Step 7: Finally, on top of the food scraps you want to add a layer of damp brown paper strips. I just use the brown paper from grocery store bags or from that wine I bought at the liquor store. Like the newsprint, make sure the brown paper doesn’t have any colored writing or anything on it.
In the image below, I just laid the brown paper strips out on the ground and sprayed them with a hose to dampen.
The layer of brown paper gives the worms a “roof” for their home that they can nestle underneath to feel protected. These worms hate sunlight so they will burrow very quickly when exposed.
Step 8: Add the worms! Like I said, they’ll burrow right under the brown paper as soon as you put them in.
Cover the worms, place on top of the flower pots and keep in a cool, shaded area. I keep mine in my backyard, but you can also keep it in your garage, or mudroom, or wherever makes you happy (with exceptions of course. They’re not bed mates).
To keep these worms alive, you should check on them once each week. Here are some important bullet points to keep in mind:
- Always make sure the balance in the bin is even between “greens” and “browns”. It’s fairly easy to do this – just don’t overfeed them. Feed the worms about once each week, especially if you’re grinding up the food as they will go through that faster. Don’t add more food if there is still a substantial amount left in the bin. As they create more organic matter (soil) you’ll need to add additional strips of paper to keep the balance equal.
- If the bin appears dry, you’ll need to water the worms. Yes, like plants. You’ll have to poke around to judge the dryness or dampness of the bin, but the worms don’t bite and if you go so far as to have a worm bin in the first place, you probably don’t mind poking around inside one.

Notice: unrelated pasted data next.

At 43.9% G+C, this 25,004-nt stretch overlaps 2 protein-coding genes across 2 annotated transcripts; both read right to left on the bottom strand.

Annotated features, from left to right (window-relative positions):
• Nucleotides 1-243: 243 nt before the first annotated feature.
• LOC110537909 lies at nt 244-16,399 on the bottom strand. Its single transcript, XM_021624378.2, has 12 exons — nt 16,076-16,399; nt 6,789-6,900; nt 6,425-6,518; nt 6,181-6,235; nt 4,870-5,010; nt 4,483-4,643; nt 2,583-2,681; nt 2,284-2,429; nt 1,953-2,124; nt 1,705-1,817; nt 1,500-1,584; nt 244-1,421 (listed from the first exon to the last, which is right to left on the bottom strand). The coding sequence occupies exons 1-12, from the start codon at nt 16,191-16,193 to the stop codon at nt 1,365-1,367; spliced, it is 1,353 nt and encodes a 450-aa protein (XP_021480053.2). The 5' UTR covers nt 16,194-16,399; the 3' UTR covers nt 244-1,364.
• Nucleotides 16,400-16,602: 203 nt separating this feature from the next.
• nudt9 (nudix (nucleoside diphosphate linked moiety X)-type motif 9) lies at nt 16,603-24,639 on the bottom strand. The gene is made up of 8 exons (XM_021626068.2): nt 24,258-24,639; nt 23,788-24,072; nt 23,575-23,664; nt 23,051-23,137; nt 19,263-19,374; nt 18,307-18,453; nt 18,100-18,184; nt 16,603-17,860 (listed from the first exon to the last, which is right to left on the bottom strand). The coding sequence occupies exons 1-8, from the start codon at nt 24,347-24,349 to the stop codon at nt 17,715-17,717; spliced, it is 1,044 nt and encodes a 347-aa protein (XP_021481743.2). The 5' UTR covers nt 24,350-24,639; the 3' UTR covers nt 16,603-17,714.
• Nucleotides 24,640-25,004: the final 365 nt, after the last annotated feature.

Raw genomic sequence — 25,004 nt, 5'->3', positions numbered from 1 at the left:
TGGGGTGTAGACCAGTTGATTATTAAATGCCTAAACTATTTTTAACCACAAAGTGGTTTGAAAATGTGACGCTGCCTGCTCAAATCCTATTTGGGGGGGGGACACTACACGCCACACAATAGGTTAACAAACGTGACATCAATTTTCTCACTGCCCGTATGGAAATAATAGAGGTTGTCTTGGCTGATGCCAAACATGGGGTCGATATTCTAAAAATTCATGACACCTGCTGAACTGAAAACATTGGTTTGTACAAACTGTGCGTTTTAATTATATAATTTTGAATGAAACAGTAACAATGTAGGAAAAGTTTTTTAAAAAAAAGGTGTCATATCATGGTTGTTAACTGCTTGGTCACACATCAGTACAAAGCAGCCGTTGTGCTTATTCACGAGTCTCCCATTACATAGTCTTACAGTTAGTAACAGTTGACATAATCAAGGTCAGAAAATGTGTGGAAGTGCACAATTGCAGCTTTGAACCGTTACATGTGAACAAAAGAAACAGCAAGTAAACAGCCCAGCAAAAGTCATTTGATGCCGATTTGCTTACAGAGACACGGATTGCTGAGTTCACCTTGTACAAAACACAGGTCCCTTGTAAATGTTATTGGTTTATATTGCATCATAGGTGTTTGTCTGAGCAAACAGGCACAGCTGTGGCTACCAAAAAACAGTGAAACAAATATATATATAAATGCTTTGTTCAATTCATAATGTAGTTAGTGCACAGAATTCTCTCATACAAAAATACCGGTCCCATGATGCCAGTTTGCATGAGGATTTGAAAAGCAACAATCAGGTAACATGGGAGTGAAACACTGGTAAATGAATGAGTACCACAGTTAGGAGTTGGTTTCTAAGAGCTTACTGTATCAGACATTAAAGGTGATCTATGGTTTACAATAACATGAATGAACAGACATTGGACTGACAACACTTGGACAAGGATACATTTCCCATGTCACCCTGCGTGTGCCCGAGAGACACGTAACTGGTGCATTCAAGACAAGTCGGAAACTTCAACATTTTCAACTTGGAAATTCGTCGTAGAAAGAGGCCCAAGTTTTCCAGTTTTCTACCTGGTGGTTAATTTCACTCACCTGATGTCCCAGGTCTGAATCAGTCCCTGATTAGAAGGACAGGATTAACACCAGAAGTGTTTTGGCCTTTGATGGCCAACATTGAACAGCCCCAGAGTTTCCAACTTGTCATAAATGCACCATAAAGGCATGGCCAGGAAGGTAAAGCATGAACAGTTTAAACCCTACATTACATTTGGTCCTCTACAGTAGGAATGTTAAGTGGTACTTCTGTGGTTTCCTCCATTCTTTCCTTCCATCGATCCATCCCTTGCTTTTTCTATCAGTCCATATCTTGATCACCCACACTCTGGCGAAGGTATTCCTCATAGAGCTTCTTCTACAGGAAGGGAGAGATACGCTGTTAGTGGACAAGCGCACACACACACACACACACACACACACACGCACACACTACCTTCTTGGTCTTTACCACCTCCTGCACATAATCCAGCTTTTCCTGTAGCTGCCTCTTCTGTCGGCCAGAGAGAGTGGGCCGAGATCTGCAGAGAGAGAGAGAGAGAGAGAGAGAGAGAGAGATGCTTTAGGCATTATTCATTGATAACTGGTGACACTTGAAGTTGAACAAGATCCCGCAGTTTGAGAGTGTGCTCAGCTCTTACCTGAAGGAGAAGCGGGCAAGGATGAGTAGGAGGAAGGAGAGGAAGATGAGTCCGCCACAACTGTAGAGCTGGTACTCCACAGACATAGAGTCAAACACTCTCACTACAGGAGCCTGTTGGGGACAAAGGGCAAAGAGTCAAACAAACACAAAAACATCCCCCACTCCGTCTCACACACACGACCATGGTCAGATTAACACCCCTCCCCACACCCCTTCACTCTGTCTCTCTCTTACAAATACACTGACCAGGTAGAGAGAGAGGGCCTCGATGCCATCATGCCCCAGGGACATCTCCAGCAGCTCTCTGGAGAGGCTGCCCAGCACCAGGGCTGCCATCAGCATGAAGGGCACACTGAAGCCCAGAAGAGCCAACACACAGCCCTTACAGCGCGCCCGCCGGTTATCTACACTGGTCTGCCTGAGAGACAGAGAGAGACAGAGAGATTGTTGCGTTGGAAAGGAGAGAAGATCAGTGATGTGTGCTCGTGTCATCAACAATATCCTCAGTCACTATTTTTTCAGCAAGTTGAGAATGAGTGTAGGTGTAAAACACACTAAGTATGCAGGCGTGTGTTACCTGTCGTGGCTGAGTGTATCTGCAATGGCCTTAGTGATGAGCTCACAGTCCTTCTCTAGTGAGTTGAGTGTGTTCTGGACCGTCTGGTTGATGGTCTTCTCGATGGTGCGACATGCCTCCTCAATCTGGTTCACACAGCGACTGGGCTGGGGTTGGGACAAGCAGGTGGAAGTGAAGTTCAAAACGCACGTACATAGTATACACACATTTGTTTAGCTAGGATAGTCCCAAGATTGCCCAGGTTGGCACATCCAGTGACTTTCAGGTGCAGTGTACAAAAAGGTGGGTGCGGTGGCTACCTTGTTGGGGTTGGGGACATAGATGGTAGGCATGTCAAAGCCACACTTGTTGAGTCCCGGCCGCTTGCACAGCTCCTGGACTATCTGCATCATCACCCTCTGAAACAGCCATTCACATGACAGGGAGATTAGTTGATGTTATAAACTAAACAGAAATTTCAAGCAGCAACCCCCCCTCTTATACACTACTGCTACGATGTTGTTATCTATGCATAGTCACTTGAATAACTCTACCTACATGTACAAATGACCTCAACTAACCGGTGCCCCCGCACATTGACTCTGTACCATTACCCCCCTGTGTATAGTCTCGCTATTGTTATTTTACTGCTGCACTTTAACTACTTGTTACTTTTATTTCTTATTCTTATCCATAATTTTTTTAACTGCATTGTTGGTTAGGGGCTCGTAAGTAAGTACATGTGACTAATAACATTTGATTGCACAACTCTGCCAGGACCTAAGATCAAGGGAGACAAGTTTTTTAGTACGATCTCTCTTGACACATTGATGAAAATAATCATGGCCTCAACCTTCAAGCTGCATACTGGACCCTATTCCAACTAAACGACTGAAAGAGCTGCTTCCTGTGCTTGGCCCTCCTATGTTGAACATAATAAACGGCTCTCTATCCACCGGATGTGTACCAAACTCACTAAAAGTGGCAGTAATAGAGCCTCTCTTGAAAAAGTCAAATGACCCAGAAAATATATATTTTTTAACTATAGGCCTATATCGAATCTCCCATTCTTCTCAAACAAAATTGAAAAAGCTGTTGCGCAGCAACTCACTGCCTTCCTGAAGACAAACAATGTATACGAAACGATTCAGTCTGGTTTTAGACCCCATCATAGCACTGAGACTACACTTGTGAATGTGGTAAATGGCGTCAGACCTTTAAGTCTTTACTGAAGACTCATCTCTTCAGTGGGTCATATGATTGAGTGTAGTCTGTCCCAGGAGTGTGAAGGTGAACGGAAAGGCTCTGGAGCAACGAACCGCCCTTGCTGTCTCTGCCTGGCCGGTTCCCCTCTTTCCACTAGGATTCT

- It’s normal, if you keep your bin outside, for other bugs to join your worms. Especially flies. After all, you’re basically putting trash outside. But it’s ok – the bugs help stimulate the environment and won’t bother the worms. If you see anything out of whack, though, feel free to message me. I’ve seen a lot of weird things since I started this worm bin a few years back, so I can help!
- Sometimes plants will grow in your worm bin! Seeds from vegetables will thrive in this nutrient-rich environment, so don’t be surprised if you see some growth.
- You can use the nutrient-rich liquid the worms create to water your garden or potted plants. It’s like a delicious meal for plants.
- It’s worth it to invest in an odor-free compost bucket. I keep mine under the kitchen sink and add to it every night when I cook. No smell, and super easy to collect your scraps before it’s time to feed the worms again.
My kitchen hasn’t been calling to me lately. It’s a weird feeling, and it’s a constant struggle to open the fridge and realize I’m going to be piecing together a lunch of crackers, cheese and tomato slices.
Finally, I jumped on this cauliflower pizza crust bandwagon to end the home-cooked meal drought.
It was tasty! And the gluten-free part is pretty awesome. It’s not every day you can shove multiple slices of pizza into your mouth and be eating mostly vegetables. Well, and cheese, but there’s nothing wrong with cheese.